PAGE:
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Targeting Endogenous Retroelements and Viral Mimicry in Therapy of Hematologic Malignancies

PhD Trainee
Program: Scientific Symposia
Hematology Disease Topics & Pathways:
Research, Acute Myeloid Malignancies, Fundamental Science, Translational Research, genomics, Combination therapy, drug development, Chronic Myeloid Malignancies, Diseases, immune mechanism, Therapies, immunology, Adverse Events, Biological Processes, Myeloid Malignancies, molecular biology
Sunday, December 11, 2022: 9:30 AM-10:45 AM
288-290 (Ernest N. Morial Convention Center)
Megan E. McNerney, MD, PhD, The University of Chicago
No relevant conflicts of interest to declare.
Despite comprising a large fraction of the human genome, the biology and function of endogenous retroelements remains poorly understood.  Endogenous retroelements are largely silenced through epigenetic mechanisms, however these retroelements can be re-expressed in malignancy or via epigenetic therapies.  Recent studies indicate that re-activation of retroelements can promote anti-cancer immune responses through inflammation and viral mimicry.  This session will cover new topics in re-activation of endogenous retroelements and viral mimicry, through hypomethylating agents (HMAs) and other mechanisms, as an emerging area of intense focus for cancer therapy.

Dr. Gabriel Griffin will discuss the topic of reactivation of epigenetically controlled immunogenicity for tumor therapy, including his perspective on the current state of this field and future key directions. He will focus on the function of endogenous retroviruses (ERV) and other transposable elements (TE) as latent immunostimulatory ligands in cancer cells. Dr. Griffin will review epigenetic mechanisms of ERV and TE silencing, as well as the cellular and immunologic sequelae of their activation in cancer cells. Finally, Dr. Griffin will discuss the potential for epigenetic therapies to enhance the efficacy and scope of cancer immunotherapy, including for hematologic cancers.

Dr. Lipka will review the potential mechanisms mediating response to HMAs and discuss the impact of endogeneous retroelement reactivation and viral mimicry upon sensitivity of myeloid neoplasms to HMAs. Understanding these mechanisms is important since HMAs are currently widely used in the treatment of hematologic malignancies, but their exact mechanism of action remains elusive.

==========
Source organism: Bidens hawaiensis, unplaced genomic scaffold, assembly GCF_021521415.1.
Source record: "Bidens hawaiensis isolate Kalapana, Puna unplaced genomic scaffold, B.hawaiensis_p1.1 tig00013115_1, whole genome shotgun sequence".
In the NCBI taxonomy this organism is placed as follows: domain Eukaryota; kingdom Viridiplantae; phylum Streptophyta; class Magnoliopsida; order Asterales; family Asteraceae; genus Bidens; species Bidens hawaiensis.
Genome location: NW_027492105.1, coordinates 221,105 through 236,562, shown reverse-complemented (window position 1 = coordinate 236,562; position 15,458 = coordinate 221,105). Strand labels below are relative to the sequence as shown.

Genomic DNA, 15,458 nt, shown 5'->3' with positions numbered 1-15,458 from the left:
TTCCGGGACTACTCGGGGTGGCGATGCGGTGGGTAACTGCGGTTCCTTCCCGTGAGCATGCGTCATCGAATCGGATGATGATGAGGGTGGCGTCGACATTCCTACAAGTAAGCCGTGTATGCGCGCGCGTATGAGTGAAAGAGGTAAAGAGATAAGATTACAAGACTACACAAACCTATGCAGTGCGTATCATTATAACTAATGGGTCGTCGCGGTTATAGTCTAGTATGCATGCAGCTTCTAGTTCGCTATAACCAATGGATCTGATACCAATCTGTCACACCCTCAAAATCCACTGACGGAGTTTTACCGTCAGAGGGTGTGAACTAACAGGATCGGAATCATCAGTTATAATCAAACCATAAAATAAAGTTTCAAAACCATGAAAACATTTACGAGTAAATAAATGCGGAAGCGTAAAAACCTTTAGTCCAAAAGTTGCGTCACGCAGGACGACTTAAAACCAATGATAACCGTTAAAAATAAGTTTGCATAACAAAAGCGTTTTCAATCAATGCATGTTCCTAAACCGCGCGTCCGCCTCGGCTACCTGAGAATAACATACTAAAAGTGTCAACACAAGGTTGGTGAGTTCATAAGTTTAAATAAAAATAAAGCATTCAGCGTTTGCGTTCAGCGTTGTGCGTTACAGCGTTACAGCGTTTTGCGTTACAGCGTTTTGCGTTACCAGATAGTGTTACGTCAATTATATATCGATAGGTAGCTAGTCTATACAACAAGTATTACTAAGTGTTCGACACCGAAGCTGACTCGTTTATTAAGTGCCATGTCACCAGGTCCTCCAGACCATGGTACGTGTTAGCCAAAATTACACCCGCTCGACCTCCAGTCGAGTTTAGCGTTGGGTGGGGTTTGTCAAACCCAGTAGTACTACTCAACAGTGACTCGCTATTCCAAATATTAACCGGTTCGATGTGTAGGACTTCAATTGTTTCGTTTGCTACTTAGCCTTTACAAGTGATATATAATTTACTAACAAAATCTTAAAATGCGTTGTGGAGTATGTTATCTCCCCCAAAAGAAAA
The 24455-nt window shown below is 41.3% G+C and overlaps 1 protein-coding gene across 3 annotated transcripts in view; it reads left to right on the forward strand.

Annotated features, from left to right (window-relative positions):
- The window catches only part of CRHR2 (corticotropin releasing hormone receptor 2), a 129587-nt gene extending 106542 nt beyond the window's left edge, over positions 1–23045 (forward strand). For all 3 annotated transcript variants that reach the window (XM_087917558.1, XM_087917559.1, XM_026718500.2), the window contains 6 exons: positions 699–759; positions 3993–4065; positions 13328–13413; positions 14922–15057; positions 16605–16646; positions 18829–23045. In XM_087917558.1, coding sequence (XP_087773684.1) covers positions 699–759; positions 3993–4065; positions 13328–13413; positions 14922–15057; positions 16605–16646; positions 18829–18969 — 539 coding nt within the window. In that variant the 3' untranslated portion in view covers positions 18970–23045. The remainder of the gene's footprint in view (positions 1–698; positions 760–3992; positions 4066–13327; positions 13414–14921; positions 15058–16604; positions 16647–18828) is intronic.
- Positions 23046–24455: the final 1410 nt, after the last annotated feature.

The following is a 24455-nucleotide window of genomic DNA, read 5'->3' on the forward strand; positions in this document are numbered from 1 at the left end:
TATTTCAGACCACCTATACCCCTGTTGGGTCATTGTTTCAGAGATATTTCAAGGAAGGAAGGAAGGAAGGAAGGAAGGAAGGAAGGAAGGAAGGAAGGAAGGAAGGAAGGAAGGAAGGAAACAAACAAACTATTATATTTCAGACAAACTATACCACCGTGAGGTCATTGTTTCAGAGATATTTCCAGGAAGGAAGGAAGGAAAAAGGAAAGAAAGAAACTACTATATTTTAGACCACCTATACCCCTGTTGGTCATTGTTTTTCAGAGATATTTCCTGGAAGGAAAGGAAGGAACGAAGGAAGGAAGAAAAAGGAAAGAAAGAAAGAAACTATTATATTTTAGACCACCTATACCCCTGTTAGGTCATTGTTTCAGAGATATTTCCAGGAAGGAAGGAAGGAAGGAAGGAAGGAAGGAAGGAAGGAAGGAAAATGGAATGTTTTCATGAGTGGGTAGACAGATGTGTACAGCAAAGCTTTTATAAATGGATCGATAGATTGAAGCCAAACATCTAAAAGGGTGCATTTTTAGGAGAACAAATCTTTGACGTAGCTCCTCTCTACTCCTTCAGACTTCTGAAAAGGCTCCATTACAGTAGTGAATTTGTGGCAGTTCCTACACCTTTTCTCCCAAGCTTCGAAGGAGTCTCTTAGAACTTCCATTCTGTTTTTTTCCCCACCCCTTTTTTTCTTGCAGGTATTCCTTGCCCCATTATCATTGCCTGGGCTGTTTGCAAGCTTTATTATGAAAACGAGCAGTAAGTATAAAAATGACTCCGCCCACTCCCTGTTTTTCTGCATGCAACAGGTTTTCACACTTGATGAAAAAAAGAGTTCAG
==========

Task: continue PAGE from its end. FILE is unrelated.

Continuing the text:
Dr. Chiappinelli will present recent work on transcriptional regulation of transposable elements by epigenetic mechanisms and the tumor suppressor P53 and how transposable element RNA can activate the type I interferon response. Transposable elements make up half of the genome and are silenced by epigenetic modifications in most differentiated normal cells. In cancer cells, silencing of transposable elements is altered, and this can further be perturbed by therapies that target epigenetic regulators.

Gabriel K. Griffin, MD

Department of Pathology, Dana-Farber Cancer Institute, Boston, MA

Daniel B. Lipka, MD

Section Translational Cancer Epigenomics, Division of Translational Medical Oncology, German Cancer Research Center (DKFZ), Heidelberg, Germany; National Center for Tumor Diseases (NCT) Heidelberg, Heidelberg, Germany; Health Campus Immunology, Infectiology and Inflammation, Otto-von-Guericke-University Magdeburg, Magdeburg, Germany; Medical Faculty, Otto-von-Guericke-University Magdeburg, Magdeburg, Germany

Katherine Bakshian Chiappinelli, PhD

GW Cancer Center, The George Washington University, The GW Cancer Center, WASHINGTON, DC

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